Barbara Corcoran is proud to be the only female shark on Shark Tank, one of the most popular TV shows for the past seven years. It’s just another accolade she can add to her already massive list, which includes the Realty Foundation Golden Apple Award and being named one of “New York’s 100 Most Influential Women in Business.” As the New York chairperson of the Young President’s Organization, she advises 500 of the most successful entrepreneurs in the world.
How did New York Real Estate get its first Queen?
BORN INTO CHAOS
Corcoran, 64, knew she wanted to be an entrepreneur after learning how miserable it is to work for someone else. Her father was a printing-press foreman who would frequently lose his job by refusing to obey commands from superiors. The native of Edgewater, New Jersey, believes this is the primary reason nine of the ten kids in her family grew up to have their own businesses.
Her mother was major influence as well, mainly her habit of kicking her children out of bed at 7:30am on weekends and telling them “You’re wasting the day.” The house had just two bedrooms and one bathroom, but Corcoran says the captain of the family never became overwhelmed.
She told Business Insider:
“She was just super organized, definitely in charge, had everybody doing what she wanted, motivated everybody. She was just in charge. And so her house was her business.”
KEY ADVICE FROM A TRUSTED PARTNER
Corcoran’s biggest role model as an adult, however, was her first boyfriend, Ramone Simone.
He was ten years older than her when they started dating shortly after she graduated from St. Thomas Aquinas College with a degree in not business, but education. She taught for a year and waited tables at a diner, where she met Simone, who had his own real estate business. He drove a fancy car, wore fancy suits and to Corcoran, seemed to literally have an endless supply of money.
Simone also realized Corcoran was a perfect candidate for the real estate industry. Invigorated by his support, a 22-year-old Corcoran got a job renting apartments in a New York City building.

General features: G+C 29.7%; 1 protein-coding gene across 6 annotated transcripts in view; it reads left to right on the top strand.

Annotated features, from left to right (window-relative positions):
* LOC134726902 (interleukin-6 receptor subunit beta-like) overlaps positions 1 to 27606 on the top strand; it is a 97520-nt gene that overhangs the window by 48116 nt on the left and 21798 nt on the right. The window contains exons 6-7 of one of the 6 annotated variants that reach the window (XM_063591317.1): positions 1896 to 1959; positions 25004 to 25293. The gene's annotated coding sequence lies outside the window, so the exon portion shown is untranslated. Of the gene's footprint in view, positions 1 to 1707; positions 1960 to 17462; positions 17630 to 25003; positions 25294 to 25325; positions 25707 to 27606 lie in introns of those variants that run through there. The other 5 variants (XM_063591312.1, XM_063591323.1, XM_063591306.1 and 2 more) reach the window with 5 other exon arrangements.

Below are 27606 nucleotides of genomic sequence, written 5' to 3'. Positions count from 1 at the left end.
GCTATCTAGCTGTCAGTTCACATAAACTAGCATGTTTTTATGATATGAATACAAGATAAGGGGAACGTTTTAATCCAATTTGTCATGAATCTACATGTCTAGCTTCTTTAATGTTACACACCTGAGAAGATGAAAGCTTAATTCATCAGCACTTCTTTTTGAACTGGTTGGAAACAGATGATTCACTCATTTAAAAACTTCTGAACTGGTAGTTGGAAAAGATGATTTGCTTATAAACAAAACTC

She quickly excelled, renting five apartments in just one week, but her boss showed her the same attitude he showed everyone else. After reviewing her incredible sales record, all he could say was “you’re just piss in the bucket,” Corcoran recalled.
“My world crumbled. He took your spirit away,” she added.
But this wouldn’t be the first time Corcoran found motivation from flagrant insults.
It was obvious to Simone that his then-girlfriend was ready for the next step so, in 1973, he loaned her $1,000 to start the Corcoran Group.
Corcoran described a key strategy to the Cooperator:
“Every time I had a spare dollar, I’d put it in a separate pile, take out the profit, reinvest it in one of two ways: hire another sales person or, whenever I ran out of room, I’d build or expand space.”
The company soon released “The Corcoran Report,” an analysis of the New York real estate market that is still viewed as the foremost guide to the fluctuations of the industry
A SLIGHT CHANGE TO THE ROSTER
Seven years later, Simone revealed he was marrying Corcoran’s younger, prettier, secretary. They divided the Corcoran Group into two companies, shattering Corcoran’s confidence and sending her into a year-long depression.
She vividly remembers Simone telling her “You’ll never succeed without me.”
This would turn out to be some of the best “advice” she’s ever received, Corcoran said, because she was certain she wouldn’t give Simone “the satisfaction” of seeing her fail. She grew their 14-person startup into a $5 billion empire that was eventually sold to NRT Incorporated for $66 million in 2001.
APPLYING HER SKILLSET POST-REAL ESTATE
Corcoran’s rocky path to the top taught her to embrace obstacles as opportunities for success.
This philosophy would benefit her once again when a TV producer first approached her with the idea for Shark Tank. She immediately agreed only to find out the producer had hired someone else after booking her flight to Hollywood.
Rather than feeling sorry for herself, she sent the producer a very interesting email:
“I said that all the best things happened to me on the heels of rejection and I considered his rejection a lucky charm. I cited half dozen similar situations throughout my career where obstacles turned into my greatest opportunities and asked to come and compete for the job.”
Corcoran continues to exhibit this persistent mentality on Shark Tank, even though one-third of her investments on the show have reportedly failed. Learning from these mistakes allowed her to spot gems like Pork Barrel BBQ, which she gave $50,000 for a 15% stake.
Pork Barrel sauces are now sold in over 8,000 stores, generating more than $10 million in sales.
Adversity worked its way back into Corcoran’s personal life when she was told her son, Tommy, had been diagnosed with learning disabilities. Teachers told her to erase the thought of Tommy having a bright future but she ignored them, and set out to find the best tutors available.
Tommy is now attending Columbia University, likely because he was born with his mother’s undying will to succeed.
Corcoran is proof that failure and rejection are not reasons to give up. The same can be said about not having the means to achieve your goals, and United Capital Source can help you bring these goals within your reach. United Capital Source has provided essential financing to countless businesses run by ambitious women. Hear their stories and begin building your own by calling 855-933-8638 or visiting our website.